Wireless Power Transmission Could Be Future of Electric Cars, Or Not
The recent EVS27 conference in Barcelona was an opportunity to explore a technology which has made headlines, but still needs a lot more careful thought and education: wireless charging. AT EVS, two companies displayed wireless solutions, Qualcomm and Brusa, an American start-up and a Swiss company with decades of experience in EV engineering. I went to both booths.
Everybody talks about wireless charging but that's not even the right name for the technology. This is actually wireless power transmission (WPT) via a magnetic field between a transmitting coil on the garage floor and a receiving coil on the underside of the car. The charging process is distinct, and only begins after the coil in the car has transformed the energy it received in electricity.
The parking pad has to be quite big, and actually, the bigger the better because the device needs a degree of tolerance for misalignment. Brusa's parking pad was a bit larger and thicker than the one from Qualcomm. The Brusa unit had a tough industrial look, while the Qualcomm pad looked more like a home appliance. The American company obviously spent more time on design, and it also displayed a whole range of vehicle receivers. Size matters here: 3.3 kW; 6.6 kW and even up to 20 kW. A strong current can be sent via a magnetic field but it will need a larger receiving pad fitted to the car.
Since I have a cat, my first question was about safety. This is not going to fry the cat, right? Both representatives from Qualcomm and Brusa said it won't. Both systems have an obstacle detection device built-in, and it will instantly switch off the magnetic field if it sees something interfering.
Both companies did many tests, indoors as well as outdoors, and safety should not be an issue for the foreseeable future. WPT will remain an add-on technology. All EVs will keep on having a standard plug. This is somewhat like computers. Wireless Internet is everywhere nowadays, but most computers still have an Ethernet port just in case.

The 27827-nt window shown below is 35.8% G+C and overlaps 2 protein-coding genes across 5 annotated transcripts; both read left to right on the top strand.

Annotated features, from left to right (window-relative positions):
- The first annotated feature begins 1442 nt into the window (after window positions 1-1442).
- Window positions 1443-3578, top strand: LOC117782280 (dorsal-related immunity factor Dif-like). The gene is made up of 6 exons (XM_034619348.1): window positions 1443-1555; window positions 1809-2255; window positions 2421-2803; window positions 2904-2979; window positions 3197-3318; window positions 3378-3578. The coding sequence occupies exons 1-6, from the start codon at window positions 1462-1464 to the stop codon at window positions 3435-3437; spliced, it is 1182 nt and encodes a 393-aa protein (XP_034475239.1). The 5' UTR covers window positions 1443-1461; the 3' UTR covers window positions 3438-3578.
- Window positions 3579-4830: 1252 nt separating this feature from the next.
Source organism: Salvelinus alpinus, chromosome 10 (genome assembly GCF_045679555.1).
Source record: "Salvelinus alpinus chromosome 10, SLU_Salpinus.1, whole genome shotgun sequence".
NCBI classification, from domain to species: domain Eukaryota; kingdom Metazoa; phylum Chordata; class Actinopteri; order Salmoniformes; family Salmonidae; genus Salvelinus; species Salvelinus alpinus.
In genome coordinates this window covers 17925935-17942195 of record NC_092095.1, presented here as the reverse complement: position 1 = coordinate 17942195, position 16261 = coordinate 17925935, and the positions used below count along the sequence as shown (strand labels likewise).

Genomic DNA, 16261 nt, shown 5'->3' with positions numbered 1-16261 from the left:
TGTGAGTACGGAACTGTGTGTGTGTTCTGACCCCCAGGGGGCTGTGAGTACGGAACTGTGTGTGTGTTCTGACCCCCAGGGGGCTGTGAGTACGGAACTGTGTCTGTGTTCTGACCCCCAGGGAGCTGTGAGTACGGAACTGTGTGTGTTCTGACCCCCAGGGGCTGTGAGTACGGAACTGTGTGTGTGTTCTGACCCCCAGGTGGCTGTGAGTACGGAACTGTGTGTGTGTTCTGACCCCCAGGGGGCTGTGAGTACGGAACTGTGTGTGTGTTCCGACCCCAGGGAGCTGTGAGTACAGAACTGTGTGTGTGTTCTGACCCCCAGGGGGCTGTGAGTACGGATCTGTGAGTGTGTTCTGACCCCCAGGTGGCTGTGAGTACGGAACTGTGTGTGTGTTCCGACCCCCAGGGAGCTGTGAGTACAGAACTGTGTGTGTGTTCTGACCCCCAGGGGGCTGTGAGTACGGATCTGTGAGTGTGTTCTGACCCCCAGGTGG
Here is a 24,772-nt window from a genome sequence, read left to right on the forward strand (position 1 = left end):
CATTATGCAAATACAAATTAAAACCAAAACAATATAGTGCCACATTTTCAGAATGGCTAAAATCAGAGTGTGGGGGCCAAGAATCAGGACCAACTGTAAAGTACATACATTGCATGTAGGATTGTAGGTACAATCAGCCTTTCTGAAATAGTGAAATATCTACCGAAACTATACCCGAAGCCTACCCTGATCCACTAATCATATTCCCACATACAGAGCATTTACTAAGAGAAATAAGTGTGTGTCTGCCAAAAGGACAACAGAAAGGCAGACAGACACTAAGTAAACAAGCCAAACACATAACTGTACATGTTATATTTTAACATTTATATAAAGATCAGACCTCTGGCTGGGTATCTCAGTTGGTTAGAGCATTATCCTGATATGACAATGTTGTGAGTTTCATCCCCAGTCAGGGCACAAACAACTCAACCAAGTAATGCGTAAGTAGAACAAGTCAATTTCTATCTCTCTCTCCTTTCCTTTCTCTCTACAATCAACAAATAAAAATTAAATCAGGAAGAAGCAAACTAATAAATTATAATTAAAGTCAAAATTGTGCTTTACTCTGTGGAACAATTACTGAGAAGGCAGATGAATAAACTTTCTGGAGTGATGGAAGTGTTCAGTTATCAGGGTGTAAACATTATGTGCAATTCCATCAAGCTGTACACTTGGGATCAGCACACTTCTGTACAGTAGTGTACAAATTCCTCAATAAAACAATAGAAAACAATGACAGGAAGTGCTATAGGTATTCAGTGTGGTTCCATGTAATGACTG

That means that WPT will make EVs more expensive. Then there's the garage equipment. When some people think a wallbox is expensive, a parking pad for WPT costs three to four times more. But the worst problem is efficiency.
Electric vehicle fans are proud to say that an electric motor is much more efficient than an internal combustion engine. But WPT changes the efficiency equation.
Compared to a cable, WPT loses as much as 10 percent of the electricity it carries. In a Nissan LEAF, which uses 100 kWh per week, or 5,200 kWh per year, that's 520 kWh lost each year. The price of electricity varies a lot between regions, but to most people 520 kWh equals lunch money for several days.
So wireless power transmission may be more the future, because it's more convenient, but it's hard to think of a technology which makes EVs more expensive and less efficient as a progress. Ultimately, both Qualcomm and Brusa are clear-minded in the sense that they understand that WPT's success depends on who backs it. They're both waiting for a large car manufacturer to use the technology in a production model. EV fans will be waiting too, but not with as much attention as the wait for better batteries.
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